Below is a full speech by President Paul Kagame at the Aviation Africa Conference
- Excellency, Paul Kaba Thieba, Prime Minister of the Republic of Burkina Faso
- Honourable Ministers and Senior Officials
- Air Force Chiefs
- Mr Abdullah Al-Sayed, Founder and Chairman of NEXUS
- Mr Alan Peaford, Editor-in-Chief of Times Aerospace
- Business Leaders & Distinguished Delegates
- Ladies and Gentlemen
Allow me to warmly welcome all of you, to Rwanda.
For those of you visiting for the first time, I hope your schedule will permit you, to get to know what our country has to offer, even beyond Kigali.
This is an exciting time for our country, and our continent, as we see new networks and capabilities beginning to take shape, which bring us closer to the prosperous future, that our people want, and deserve.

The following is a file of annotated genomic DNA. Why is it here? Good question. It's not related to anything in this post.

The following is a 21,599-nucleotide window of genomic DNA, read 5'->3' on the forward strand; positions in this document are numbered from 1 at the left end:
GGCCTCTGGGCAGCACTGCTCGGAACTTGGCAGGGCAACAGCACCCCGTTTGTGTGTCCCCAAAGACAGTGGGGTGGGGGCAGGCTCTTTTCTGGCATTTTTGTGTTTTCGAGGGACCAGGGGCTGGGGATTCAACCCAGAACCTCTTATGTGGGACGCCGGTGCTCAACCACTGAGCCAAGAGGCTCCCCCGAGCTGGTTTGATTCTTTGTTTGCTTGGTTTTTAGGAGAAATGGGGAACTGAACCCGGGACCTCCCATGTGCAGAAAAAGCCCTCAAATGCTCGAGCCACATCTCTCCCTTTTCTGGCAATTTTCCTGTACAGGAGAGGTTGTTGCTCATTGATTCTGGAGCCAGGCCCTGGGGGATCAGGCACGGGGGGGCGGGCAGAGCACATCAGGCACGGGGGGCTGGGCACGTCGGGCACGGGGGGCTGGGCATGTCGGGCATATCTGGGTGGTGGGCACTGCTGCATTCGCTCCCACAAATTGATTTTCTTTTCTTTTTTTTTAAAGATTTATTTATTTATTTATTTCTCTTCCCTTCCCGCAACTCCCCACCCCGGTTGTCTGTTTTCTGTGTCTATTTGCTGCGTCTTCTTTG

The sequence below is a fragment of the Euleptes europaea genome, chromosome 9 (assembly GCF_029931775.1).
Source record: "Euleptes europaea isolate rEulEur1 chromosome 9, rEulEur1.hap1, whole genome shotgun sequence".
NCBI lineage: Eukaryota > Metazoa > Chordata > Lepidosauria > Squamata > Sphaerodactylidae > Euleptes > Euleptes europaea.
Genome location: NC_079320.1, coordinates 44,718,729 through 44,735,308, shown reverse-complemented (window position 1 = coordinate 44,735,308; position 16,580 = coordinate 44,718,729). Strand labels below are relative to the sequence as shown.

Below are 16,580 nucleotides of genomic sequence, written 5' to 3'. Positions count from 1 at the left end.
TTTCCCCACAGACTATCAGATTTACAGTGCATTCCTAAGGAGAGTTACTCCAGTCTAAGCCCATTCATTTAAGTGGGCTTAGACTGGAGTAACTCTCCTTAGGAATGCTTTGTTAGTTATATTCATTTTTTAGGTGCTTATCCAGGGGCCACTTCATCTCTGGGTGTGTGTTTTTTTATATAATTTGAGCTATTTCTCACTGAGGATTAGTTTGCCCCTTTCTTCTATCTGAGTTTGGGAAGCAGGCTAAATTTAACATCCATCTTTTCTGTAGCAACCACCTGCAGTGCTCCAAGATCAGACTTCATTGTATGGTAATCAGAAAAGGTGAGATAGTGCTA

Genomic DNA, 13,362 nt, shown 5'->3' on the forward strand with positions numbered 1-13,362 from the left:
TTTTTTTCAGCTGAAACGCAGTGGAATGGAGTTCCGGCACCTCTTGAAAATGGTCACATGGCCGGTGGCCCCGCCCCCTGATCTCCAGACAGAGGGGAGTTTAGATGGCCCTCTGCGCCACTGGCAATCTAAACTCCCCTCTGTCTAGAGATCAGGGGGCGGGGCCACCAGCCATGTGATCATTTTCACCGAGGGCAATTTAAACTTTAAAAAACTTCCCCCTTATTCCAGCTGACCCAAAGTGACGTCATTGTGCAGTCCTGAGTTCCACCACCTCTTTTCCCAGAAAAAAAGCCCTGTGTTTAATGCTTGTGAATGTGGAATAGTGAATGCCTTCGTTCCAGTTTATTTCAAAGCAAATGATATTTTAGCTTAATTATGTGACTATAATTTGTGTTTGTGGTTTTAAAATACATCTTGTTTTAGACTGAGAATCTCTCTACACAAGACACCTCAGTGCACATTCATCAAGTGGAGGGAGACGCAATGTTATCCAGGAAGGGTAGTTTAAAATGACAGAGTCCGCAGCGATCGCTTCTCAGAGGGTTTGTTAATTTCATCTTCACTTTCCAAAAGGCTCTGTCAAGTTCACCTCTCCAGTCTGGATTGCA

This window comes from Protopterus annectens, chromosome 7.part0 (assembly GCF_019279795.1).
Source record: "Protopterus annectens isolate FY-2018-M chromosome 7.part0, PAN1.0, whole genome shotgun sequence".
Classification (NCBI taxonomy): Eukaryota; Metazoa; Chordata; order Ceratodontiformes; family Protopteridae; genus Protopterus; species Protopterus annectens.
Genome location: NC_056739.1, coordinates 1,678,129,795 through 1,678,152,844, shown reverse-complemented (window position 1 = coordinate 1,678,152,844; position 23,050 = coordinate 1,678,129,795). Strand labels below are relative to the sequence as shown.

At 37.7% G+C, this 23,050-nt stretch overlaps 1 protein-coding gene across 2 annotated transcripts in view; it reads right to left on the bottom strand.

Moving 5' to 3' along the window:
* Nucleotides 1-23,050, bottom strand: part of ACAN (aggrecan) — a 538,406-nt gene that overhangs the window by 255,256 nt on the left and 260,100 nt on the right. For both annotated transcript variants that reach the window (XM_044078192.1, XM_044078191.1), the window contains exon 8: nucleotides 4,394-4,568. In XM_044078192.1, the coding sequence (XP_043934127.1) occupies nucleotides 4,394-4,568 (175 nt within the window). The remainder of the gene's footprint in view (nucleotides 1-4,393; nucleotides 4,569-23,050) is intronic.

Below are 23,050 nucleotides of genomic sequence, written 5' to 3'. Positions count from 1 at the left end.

I wish to acknowledge our partners for this landmark event, Times Aerospace, Access Group, and NEXUS, along with all the sponsors and exhibitors.
This is the first Aviation Africa Conference to take place on our continent, and it comes fifteen years after44 members of the African Union, committed to deregulate air services, and promote competitive regional aviation markets.
Rwanda has stepped up efforts towards the creation of a single African air transport market, by fully opening up our skies, and working actively with partner states, to do the same.
However, the Yamoussoukro Decision still needs to be fully implemented, and Africa remains more connected with other continents, than it is internally.
When our skies are closed, it is harder to make air transport safer, more reliable, and more affordable. The growth of the mega-businesses, which depend on a vibrant aviation sector, is also considerably slowed, hurting all of us.
As we work to expand regional transportation and digital networks, we must do the same with air transport, if we want to increase tourism, trade, and investment within Africa, and with the rest of the world.
However, we remain enthusiastic about the renewed focus, on the growth of aviation in Africa.
We hope that in the near future, when a passenger in Africa transits through a city outside the continent, in order to reach another African city, it will not be out of necessity, but by choice.